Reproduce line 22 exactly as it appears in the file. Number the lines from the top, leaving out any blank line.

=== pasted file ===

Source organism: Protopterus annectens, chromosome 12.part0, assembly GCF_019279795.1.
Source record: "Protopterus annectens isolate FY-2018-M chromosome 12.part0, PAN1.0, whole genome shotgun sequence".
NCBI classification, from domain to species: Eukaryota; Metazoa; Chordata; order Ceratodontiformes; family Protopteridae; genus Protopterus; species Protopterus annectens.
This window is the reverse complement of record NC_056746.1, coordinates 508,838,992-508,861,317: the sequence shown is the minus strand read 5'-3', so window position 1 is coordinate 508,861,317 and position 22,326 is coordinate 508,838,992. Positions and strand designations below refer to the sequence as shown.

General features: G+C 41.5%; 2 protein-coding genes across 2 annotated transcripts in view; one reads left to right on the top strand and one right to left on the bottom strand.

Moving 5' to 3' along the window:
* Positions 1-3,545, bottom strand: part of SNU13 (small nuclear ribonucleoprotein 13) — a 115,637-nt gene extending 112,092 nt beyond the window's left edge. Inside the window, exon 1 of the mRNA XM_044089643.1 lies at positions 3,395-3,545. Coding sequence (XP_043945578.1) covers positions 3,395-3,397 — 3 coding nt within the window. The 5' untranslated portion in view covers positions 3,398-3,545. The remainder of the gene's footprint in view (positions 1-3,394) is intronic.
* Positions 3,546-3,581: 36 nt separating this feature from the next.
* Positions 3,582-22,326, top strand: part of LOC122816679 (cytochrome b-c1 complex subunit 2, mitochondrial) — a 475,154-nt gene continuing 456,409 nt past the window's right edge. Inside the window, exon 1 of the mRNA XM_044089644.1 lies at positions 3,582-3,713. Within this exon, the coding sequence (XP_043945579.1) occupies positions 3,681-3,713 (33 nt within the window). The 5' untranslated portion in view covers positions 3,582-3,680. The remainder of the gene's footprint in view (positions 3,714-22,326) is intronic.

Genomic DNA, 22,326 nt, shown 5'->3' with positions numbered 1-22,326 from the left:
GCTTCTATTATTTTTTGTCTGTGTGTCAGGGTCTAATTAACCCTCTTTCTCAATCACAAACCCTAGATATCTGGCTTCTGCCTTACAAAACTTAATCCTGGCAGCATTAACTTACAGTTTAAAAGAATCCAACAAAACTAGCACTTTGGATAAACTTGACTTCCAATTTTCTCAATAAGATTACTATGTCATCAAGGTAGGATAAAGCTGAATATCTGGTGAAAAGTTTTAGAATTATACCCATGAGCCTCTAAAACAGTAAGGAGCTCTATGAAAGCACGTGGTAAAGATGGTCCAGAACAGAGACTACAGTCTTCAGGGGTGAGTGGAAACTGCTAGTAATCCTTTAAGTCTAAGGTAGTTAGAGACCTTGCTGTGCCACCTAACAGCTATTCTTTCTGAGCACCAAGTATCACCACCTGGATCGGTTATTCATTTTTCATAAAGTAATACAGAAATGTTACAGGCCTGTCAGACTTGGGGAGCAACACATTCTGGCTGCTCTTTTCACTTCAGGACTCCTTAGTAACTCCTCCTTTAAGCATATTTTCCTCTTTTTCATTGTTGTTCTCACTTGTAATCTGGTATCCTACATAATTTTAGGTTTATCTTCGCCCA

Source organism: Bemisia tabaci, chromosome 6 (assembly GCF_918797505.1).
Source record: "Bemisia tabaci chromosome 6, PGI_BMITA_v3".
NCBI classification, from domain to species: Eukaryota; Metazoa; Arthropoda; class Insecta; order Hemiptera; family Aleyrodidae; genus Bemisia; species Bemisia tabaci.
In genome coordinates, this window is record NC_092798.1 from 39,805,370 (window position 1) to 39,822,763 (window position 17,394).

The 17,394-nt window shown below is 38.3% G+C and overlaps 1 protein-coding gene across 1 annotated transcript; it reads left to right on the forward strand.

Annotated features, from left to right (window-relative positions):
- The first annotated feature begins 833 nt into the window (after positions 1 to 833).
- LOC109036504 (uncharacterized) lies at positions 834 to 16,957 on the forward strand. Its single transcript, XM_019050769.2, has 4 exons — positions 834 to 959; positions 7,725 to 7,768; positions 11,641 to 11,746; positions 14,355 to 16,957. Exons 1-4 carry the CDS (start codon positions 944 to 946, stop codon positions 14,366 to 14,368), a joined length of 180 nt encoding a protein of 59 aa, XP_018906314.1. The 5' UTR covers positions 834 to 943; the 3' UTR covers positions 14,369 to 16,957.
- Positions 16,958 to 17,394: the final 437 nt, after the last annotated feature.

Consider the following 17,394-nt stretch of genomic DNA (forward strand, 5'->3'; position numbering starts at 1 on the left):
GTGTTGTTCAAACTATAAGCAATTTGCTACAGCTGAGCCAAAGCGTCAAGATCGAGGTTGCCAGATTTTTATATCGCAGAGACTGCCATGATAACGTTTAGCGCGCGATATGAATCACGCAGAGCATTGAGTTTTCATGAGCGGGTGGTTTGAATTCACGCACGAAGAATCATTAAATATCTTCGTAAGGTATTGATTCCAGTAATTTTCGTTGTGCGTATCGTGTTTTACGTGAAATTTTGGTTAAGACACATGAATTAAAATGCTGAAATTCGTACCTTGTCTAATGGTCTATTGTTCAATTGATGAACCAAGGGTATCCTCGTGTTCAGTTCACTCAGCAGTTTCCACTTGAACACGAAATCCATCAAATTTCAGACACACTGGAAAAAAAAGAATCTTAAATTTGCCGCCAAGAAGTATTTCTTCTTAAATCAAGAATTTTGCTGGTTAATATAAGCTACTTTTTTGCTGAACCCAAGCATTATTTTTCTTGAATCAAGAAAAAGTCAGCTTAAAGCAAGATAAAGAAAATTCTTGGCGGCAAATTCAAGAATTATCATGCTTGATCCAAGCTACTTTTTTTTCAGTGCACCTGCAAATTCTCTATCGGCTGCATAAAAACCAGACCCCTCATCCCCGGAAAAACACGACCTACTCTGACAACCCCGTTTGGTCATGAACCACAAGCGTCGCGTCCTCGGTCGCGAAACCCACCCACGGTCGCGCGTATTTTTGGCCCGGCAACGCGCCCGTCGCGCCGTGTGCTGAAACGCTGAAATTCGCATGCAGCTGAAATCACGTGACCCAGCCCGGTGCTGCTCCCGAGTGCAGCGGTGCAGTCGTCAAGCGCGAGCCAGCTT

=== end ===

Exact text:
GTGTTGTTCAAACTATAAGCAATTTGCTACAGCTGAGCCAAAGCGTCAAGATCGAGGTTGCCAGATTTTTATATCGCAGAGACTGCCATGATAACGTTTAGCGCGCGATATGAATCACGCAGAGCATTGAGTTTTCATGAGCGGGTGGTTTGAATTCACGCACGAAGAATCATTAAATATCTTCGTAAGGTATTGATTCCAGTAATTTTCGTTGTGCGTATCGTGTTTTACGTGAAATTTTGGTTAAGACACATGAATTAAAATGCTGAAATTCGTACCTTGTCTAATGGTCTATTGTTCAATTGATGAACCAAGGGTATCCTCGTGTTCAGTTCACTCAGCAGTTTCCACTTGAACACGAAATCCATCAAATTTCAGACACACTGGAAAAAAAAGAATCTTAAATTTGCCGCCAAGAAGTATTTCTTCTTAAATCAAGAATTTTGCTGGTTAATATAAGCTACTTTTTTGCTGAACCCAAGCATTATTTTTCTTGAATCAAGAAAAAGTCAGCTTAAAGCAAGATAAAGAAAATTCTTGGCGGCAAATTCAAGAATTATCATGCTTGATCCAAGCTACTTTTTTTTCAGTGCACCTGCAAATTCTCTATCGGCTGCATAAAAACCAGACCCCTCATCCCCGGAAAAACACGACCTACTCTGACAACCCCGTTTGGTCATGAACCACAAGCGTCGCGTCCTCGGTCGCGAAACCCACCCACGGTCGCGCGTATTTTTGGCCCGGCAACGCGCCCGTCGCGCCGTGTGCTGAAACGCTGAAATTCGCATGCAGCTGAAATCACGTGACCCAGCCCGGTGCTGCTCCCGAGTGCAGCGGTGCAGTCGTCAAGCGCGAGCCAGCTT